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The Oxford Illustrated History of the Bible A richly illustrated account of the story of the Bible written by leading scholars.

Early Apologetics: Justin Martyr

Justin (born about the turn of the second century; martyred 165), as a young Platonist was convinced by the Bible, understood as prophecy, of the superior truth of Christian faith compared with Gentile philosophy (cf. his Dialogue with Tryphon the Jew, 3–8). Later, in his own apologetics, he uses the same arguments for winning the unbelieving intellectuals. Of his two surviving treatises, written after 150, one is adressed to the emperor Antoninus Pius (138–61) and his sons (the ‘First Apology’), the other (in form of a dialogue—a literary convention since Plato—with a Jew) to wavering Christians and educated Hellenistic proselytes acquainted with Jewish traditions and the Bible. Persecution of the Christians by the state on one side, because they refuse to take part in the official cult of the emperor, and growing anti- Christian propaganda by the Jews since the sharp separation between synagogue and church on the other side, are the background. Justin's arguments in his writings mostly belong to the traditional arsenal of early Christian apologetics. In 1 Apology 30–60 all the passages of the Old Testament are listed which already were regarded as messianic by the Jews and by the Christians as fulfilled in Jesus as the Christ. The following points are predicted by the prophets (1 Apol. 31: 7):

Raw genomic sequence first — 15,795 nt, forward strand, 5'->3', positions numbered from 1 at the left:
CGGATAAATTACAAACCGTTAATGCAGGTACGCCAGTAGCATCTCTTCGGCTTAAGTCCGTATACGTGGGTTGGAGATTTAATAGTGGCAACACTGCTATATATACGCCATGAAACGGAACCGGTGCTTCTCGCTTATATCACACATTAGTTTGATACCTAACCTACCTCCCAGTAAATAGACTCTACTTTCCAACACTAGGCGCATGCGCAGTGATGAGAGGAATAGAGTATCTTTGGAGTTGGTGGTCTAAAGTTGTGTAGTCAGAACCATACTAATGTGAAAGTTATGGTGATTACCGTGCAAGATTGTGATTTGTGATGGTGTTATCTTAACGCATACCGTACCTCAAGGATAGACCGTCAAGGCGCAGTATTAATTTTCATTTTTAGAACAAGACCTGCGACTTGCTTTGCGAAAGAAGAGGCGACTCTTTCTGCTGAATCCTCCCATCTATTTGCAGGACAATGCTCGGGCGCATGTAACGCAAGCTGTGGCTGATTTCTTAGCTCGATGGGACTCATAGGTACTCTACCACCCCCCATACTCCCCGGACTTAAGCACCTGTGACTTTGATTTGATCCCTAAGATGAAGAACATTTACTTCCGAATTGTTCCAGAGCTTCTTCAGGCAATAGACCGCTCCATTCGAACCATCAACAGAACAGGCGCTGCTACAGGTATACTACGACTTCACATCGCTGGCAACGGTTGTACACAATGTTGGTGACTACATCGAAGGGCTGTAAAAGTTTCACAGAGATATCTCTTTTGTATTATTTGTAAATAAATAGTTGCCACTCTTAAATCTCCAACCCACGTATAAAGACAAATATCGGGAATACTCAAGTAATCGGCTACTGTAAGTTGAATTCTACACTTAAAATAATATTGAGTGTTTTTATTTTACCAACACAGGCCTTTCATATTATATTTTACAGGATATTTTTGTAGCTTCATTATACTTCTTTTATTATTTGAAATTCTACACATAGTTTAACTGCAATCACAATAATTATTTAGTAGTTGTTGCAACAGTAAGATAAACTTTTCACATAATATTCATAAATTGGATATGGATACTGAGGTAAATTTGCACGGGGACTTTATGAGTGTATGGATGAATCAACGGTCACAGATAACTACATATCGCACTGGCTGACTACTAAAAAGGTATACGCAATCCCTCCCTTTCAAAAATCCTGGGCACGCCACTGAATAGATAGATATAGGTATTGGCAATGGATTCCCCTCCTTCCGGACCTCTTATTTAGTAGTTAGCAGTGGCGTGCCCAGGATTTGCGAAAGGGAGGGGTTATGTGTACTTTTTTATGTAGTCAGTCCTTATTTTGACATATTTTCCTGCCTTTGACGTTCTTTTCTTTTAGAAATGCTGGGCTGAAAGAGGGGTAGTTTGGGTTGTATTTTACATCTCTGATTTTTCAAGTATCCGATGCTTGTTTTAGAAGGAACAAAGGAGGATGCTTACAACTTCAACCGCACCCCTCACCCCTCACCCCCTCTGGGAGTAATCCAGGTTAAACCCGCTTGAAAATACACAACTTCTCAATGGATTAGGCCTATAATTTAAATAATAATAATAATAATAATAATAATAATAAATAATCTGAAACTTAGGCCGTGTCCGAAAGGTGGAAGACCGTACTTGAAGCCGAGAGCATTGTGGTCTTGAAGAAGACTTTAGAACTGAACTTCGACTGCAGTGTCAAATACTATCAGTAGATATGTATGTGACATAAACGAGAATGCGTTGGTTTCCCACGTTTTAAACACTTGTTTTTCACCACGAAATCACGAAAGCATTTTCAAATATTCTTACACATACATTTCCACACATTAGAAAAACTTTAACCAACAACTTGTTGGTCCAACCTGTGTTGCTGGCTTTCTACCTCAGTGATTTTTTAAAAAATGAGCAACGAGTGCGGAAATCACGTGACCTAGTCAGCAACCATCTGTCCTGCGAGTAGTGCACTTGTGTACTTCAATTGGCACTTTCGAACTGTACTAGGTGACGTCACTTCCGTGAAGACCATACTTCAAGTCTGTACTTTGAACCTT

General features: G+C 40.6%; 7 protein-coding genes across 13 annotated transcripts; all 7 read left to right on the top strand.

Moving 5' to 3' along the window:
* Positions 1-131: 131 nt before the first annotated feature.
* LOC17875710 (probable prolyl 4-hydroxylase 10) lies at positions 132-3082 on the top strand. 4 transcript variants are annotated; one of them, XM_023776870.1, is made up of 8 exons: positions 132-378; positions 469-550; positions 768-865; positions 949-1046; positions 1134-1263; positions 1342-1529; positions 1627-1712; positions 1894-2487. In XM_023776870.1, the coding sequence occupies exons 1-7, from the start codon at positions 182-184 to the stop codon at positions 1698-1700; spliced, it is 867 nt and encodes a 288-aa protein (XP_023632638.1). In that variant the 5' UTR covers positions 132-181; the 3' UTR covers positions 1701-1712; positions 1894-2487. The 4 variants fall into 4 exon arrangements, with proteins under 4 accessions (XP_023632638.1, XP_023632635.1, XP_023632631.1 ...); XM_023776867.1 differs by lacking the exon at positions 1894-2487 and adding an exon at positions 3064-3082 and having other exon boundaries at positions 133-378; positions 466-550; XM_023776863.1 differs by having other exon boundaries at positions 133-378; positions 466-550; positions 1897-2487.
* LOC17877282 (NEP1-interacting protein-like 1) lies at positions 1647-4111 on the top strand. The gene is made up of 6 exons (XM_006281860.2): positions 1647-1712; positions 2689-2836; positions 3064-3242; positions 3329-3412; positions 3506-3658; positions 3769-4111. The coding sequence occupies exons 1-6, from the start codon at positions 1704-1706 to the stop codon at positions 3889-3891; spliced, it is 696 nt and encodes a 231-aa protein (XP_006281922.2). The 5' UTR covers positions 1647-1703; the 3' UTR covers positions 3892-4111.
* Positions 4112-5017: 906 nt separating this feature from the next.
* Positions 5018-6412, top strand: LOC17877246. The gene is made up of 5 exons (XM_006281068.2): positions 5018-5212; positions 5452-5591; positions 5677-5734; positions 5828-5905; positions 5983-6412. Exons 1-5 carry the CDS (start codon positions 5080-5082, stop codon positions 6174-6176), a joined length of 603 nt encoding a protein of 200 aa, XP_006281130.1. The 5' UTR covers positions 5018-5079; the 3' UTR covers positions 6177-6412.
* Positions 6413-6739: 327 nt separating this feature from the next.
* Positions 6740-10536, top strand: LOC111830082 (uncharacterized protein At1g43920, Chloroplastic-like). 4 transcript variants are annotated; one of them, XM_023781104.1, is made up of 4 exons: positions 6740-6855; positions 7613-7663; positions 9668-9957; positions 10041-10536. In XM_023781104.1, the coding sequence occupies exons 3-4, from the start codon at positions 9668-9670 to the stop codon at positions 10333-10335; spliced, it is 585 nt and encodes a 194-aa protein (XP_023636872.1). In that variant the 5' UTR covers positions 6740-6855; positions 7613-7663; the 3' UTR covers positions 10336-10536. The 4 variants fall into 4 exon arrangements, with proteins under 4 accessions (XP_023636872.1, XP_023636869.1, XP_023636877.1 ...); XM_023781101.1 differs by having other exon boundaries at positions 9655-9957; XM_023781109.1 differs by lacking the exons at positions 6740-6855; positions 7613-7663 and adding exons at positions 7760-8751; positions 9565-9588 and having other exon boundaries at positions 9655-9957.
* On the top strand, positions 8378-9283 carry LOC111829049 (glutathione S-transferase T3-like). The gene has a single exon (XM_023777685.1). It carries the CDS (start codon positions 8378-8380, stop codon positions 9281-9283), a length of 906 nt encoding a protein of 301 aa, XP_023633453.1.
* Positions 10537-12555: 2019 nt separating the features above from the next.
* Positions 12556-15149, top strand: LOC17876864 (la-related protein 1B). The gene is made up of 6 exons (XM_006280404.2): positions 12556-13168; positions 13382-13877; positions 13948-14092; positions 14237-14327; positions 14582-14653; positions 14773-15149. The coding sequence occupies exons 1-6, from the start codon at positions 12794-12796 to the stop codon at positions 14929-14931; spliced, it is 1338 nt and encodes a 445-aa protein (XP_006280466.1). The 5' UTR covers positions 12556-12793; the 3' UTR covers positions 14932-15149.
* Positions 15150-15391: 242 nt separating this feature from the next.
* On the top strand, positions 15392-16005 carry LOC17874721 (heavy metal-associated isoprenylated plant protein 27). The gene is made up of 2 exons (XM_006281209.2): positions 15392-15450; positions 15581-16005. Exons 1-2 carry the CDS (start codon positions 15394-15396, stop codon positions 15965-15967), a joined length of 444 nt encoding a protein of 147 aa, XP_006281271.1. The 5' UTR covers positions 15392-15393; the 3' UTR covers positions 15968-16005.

• (1) That he has come,

  • (2) that he has been borne by a virgin,

  • (3) and grown up to a man,

  • (4) that he cured every illness and disease and raised the dead,

  • (5) that he has been hated and misjudged and crucified…

  • (6) that he died and was raised from death and was carried up into heaven, being the son of God…

  • (7) and that he sent out some [disciples] to every kind of people to proclaim this,

  • (8) and that people among the Gentiles would believe him more [than the Jews].

All these themes are discussed in detail. Answering the question whether the scriptures can be used at all as a prophetic testimony for Jesus as the Messiah (1 Apol. 36–49), Justin points to the Holy Spirit as the real author of the Bible. Its inspiration guarantees its hidden unity in spite of the diversity of the voices speaking in it. Tryphon (whether a historic person or a fictitious dialogue-partner) reliably represents the objections of contemporary Judaism against the Christians: They have deserted God by trusting a man; they are obliged to keep the law in all its details to obtain God's mercy; the messiah, if ever born, remains unknown, even to himself, until Elijah comes to make him known (Dial. 8, 3f.). In the discussion (Dial. 33–67) on the birth from the virgin (Isa. 7: 14 ) Tryphon goes back to the Hebrew text: The ‘young woman’ giving birth to a child is the mother of the future king Hezekiah, whereas Justin uses the Septuagint form ‘virgin’ to prove the spiritual conception of Jesus.

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